In addition to his IDS work, he has taught courses on race and identity, Latin America, child development, expository writing and research methodology at Harvard University and the University of Michigan. He has worked as Associate Director at the FrameWorks Institute and currently works as a Principal Researcher at the American Institutes of Research. In that capacity, he manages the community-based research on a USAID-funded project aimed to leverage deep foundational research to better inform interventions and communications to reduce violence against children in Haiti. In this project and others, Baran builds capacity with teams of local researchers to conduct culturally relevant research and to support the long-term sustainability of multi-year, multi-method projects with previous funders including the MacArthur Foundation, the National Science Foundation, the Harvard Center on the Developing Child, UNICEF and the Bernard van Leer Foundation.

Dr. Baran received his B.A. from Emory University and his M.A. and Ph.D. in anthropology with a certificate in ‘Culture and Cognition’ from the University of Michigan. He is fluent in Spanish and Portuguese and is learning Haitian Creole.



Michael Handelman has been creating educational interactive multi-media for the past 15 years. He has produced over 100 products (apps, software titles, toys, video game platforms, MMOs) with combined sales of over 40 million units. Many of these products have won awards such as the Educational Toy of the Year, Parents' Choice Gold Seal and Common Sense Media’s top 100 educational programs. Handelman has led efforts to design new approaches to teaching phonics, math and social emotional curriculum to young children. He has developed innovative interactive play patterns, several of which are patented. Handelman also has created game design templates that led to cost and budget reductions of over 35%, as well as standards and guidelines for a variety of educational software platforms. Recognized as a leader in the field, he has presented at several conferences including the Austin Game Developer’s Conference.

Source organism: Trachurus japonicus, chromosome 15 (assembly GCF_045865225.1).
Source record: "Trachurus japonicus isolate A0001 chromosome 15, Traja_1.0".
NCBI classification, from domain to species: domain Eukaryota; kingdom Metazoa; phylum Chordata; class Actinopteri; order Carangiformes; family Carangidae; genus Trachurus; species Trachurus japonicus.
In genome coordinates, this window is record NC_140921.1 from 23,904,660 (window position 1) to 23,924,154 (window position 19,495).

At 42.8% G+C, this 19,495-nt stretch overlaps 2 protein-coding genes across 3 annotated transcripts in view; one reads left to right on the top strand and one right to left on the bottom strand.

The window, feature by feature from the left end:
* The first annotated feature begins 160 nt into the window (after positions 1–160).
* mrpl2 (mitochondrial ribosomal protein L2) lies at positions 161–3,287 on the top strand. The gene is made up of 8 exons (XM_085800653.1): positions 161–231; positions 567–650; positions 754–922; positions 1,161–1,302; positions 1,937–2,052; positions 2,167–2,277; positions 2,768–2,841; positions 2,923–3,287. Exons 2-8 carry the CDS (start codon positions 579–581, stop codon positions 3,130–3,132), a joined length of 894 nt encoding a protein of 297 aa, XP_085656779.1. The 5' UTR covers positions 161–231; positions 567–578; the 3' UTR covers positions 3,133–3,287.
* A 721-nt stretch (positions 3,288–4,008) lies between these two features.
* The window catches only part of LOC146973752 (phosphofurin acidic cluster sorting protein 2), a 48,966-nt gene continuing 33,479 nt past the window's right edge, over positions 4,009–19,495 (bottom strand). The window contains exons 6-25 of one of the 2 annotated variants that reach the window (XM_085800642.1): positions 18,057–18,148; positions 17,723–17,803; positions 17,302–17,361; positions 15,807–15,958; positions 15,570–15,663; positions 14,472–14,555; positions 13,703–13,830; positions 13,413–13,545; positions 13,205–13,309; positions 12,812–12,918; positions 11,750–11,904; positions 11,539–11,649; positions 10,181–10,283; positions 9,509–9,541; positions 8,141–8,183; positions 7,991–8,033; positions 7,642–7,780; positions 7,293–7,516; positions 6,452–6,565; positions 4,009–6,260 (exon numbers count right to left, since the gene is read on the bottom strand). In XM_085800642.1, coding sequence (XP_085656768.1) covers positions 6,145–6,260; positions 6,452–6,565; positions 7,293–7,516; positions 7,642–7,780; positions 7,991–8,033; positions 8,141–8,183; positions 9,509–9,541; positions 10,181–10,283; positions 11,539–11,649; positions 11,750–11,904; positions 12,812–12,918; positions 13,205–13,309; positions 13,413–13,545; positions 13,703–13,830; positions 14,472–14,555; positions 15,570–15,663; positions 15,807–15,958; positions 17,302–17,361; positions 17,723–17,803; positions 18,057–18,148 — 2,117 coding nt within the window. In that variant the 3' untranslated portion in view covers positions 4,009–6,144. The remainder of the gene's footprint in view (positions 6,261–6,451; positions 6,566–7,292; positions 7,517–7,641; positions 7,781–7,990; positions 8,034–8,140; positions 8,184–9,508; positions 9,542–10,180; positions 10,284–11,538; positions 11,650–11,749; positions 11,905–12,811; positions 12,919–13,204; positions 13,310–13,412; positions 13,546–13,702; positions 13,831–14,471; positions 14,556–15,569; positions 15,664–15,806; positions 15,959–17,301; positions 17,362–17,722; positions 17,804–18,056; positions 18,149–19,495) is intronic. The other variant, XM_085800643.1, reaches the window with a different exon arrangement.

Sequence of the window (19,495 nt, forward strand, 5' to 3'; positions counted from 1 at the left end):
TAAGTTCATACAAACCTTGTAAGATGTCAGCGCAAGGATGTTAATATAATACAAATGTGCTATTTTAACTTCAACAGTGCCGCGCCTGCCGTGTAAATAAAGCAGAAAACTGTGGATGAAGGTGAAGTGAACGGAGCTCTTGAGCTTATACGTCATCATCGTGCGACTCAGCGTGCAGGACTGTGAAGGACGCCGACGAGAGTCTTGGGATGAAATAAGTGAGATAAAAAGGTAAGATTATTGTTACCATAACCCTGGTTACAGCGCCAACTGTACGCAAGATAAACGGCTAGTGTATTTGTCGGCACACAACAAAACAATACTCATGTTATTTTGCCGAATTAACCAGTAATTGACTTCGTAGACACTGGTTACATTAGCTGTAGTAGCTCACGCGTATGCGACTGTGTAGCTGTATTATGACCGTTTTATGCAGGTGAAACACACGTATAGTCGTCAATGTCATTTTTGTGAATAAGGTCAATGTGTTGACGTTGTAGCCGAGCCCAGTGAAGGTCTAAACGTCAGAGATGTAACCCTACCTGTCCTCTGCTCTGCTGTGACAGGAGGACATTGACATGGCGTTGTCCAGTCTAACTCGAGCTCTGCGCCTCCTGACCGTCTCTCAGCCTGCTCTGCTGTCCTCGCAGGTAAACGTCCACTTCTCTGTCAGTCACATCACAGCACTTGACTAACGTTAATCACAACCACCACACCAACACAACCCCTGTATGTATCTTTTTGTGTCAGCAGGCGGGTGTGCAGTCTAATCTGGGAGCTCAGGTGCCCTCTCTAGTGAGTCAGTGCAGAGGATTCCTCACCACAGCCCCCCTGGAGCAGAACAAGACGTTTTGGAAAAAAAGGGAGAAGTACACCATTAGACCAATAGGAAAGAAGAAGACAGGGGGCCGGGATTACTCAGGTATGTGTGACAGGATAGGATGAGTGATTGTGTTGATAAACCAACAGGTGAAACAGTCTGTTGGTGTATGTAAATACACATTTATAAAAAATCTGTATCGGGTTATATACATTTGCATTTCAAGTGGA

In addition to his work at IDS, Handelman currently consults and contracts with leading educational and game publishers such as Hasbro, Mattel, Houghton Mifflin and LeapFrog. He also advices companies, such as PBS Kids, around their childrens’ digital strategy and best practices for designing educational experiences. Handelman has previously worked as an interactive producer for LeapFrog, and Director of Content and Co-Founder of an educational games start-up company.

Handelman received his B.A. from Emory University and his M.A. in psychology from Alliant University.